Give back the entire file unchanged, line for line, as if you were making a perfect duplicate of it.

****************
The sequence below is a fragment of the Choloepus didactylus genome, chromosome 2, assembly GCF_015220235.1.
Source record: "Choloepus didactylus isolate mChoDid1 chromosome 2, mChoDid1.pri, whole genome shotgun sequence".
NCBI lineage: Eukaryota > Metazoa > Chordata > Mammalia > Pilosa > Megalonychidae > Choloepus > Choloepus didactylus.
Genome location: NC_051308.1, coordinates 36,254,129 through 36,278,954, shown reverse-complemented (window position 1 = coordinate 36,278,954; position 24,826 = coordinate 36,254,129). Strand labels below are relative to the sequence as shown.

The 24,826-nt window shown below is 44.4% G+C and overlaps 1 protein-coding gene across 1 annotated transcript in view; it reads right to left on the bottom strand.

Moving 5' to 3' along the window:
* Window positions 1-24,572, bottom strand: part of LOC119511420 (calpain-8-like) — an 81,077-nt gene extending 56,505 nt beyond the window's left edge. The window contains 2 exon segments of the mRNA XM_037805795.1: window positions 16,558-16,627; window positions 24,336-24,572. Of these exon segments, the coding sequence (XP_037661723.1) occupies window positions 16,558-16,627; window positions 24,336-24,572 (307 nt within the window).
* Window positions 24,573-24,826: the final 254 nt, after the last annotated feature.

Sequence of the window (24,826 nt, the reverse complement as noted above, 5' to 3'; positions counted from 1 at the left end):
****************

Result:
The sequence below is a fragment of the Choloepus didactylus genome, chromosome 2, assembly GCF_015220235.1.
Source record: "Choloepus didactylus isolate mChoDid1 chromosome 2, mChoDid1.pri, whole genome shotgun sequence".
NCBI lineage: Eukaryota > Metazoa > Chordata > Mammalia > Pilosa > Megalonychidae > Choloepus > Choloepus didactylus.
Genome location: NC_051308.1, coordinates 36,254,129 through 36,278,954, shown reverse-complemented (window position 1 = coordinate 36,278,954; position 24,826 = coordinate 36,254,129). Strand labels below are relative to the sequence as shown.

The 24,826-nt window shown below is 44.4% G+C and overlaps 1 protein-coding gene across 1 annotated transcript in view; it reads right to left on the bottom strand.

Moving 5' to 3' along the window:
* Window positions 1-24,572, bottom strand: part of LOC119511420 (calpain-8-like) — an 81,077-nt gene extending 56,505 nt beyond the window's left edge. The window contains 2 exon segments of the mRNA XM_037805795.1: window positions 16,558-16,627; window positions 24,336-24,572. Of these exon segments, the coding sequence (XP_037661723.1) occupies window positions 16,558-16,627; window positions 24,336-24,572 (307 nt within the window).
* Window positions 24,573-24,826: the final 254 nt, after the last annotated feature.

Sequence of the window (24,826 nt, the reverse complement as noted above, 5' to 3'; positions counted from 1 at the left end):